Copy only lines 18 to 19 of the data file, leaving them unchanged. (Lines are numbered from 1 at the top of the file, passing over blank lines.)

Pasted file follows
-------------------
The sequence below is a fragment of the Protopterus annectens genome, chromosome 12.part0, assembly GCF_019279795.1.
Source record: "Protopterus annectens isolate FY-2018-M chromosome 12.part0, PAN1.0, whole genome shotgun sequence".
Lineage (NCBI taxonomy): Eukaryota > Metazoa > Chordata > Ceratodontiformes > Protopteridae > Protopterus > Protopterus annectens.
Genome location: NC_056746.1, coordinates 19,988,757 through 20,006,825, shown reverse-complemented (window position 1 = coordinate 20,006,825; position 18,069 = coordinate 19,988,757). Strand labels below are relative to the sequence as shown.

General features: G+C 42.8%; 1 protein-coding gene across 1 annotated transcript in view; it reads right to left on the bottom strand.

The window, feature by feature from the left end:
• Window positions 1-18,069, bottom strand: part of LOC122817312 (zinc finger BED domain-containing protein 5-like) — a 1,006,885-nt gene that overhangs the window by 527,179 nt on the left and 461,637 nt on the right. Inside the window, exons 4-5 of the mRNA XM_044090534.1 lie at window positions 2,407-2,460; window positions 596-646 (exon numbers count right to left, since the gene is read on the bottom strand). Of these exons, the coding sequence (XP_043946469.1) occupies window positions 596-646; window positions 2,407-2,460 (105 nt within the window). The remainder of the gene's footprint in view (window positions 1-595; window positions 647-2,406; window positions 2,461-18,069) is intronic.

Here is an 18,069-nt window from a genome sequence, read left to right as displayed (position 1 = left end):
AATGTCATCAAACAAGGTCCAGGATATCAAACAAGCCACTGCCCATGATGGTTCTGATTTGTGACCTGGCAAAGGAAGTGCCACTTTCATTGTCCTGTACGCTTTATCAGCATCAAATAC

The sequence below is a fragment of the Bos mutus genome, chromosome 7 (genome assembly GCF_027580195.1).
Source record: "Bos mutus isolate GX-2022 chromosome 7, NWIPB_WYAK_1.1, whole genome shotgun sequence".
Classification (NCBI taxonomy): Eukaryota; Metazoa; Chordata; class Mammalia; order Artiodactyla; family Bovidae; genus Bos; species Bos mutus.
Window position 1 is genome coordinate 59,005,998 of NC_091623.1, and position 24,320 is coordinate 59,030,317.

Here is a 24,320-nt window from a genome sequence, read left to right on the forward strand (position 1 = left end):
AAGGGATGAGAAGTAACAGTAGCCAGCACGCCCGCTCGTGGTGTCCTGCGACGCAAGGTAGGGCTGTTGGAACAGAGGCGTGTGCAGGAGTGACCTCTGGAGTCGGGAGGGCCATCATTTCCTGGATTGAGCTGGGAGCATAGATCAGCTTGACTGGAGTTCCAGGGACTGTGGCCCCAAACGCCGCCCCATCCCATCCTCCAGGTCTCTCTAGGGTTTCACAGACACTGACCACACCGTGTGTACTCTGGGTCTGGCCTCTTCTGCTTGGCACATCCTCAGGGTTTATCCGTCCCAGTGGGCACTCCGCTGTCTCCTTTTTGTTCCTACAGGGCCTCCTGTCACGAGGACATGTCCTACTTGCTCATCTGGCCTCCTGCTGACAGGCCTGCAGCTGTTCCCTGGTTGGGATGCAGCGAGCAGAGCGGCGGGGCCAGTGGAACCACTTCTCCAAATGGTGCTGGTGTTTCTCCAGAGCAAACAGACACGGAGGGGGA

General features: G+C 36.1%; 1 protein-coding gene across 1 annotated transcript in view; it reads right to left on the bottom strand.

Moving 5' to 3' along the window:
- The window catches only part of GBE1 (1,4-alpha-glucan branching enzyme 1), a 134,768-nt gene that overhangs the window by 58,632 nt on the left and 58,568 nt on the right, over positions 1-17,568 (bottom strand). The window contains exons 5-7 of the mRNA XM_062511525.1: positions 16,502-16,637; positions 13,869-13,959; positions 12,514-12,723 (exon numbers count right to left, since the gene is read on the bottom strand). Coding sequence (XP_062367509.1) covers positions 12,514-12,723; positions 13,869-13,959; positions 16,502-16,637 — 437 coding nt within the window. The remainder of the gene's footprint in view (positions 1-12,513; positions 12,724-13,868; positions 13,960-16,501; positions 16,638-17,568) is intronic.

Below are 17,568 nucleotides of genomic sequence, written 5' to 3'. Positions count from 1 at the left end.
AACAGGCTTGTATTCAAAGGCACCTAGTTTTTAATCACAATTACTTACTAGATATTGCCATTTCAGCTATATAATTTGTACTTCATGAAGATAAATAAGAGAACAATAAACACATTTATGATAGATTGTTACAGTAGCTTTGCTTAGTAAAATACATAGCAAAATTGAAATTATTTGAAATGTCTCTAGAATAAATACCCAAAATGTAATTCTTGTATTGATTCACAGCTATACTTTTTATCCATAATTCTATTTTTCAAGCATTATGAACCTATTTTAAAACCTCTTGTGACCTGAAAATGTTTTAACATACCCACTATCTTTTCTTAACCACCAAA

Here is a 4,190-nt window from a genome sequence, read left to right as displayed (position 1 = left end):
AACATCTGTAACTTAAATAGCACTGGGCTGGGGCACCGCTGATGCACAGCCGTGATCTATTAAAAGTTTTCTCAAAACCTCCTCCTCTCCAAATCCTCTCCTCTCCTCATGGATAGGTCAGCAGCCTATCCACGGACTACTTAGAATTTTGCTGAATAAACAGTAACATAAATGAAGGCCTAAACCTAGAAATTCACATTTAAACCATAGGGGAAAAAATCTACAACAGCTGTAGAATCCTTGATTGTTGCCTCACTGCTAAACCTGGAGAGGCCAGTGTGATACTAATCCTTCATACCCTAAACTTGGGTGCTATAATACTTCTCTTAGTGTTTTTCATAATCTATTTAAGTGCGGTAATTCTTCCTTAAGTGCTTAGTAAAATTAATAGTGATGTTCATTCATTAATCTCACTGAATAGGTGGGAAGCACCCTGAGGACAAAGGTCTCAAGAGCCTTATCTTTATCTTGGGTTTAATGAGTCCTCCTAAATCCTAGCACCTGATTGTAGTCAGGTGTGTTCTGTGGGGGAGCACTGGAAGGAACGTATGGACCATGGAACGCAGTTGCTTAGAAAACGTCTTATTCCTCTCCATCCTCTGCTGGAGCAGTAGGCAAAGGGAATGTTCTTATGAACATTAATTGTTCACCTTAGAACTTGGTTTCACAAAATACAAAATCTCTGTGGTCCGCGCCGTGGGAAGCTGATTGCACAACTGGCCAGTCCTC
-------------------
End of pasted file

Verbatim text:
- The window catches only part of GBE1 (1,4-alpha-glucan branching enzyme 1), a 134,768-nt gene that overhangs the window by 58,632 nt on the left and 58,568 nt on the right, over positions 1-17,568 (bottom strand). The window contains exons 5-7 of the mRNA XM_062511525.1: positions 16,502-16,637; positions 13,869-13,959; positions 12,514-12,723 (exon numbers count right to left, since the gene is read on the bottom strand). Coding sequence (XP_062367509.1) covers positions 12,514-12,723; positions 13,869-13,959; positions 16,502-16,637 — 437 coding nt within the window. The remainder of the gene's footprint in view (positions 1-12,513; positions 12,724-13,868; positions 13,960-16,501; positions 16,638-17,568) is intronic.

Below are 17,568 nucleotides of genomic sequence, written 5' to 3'. Positions count from 1 at the left end.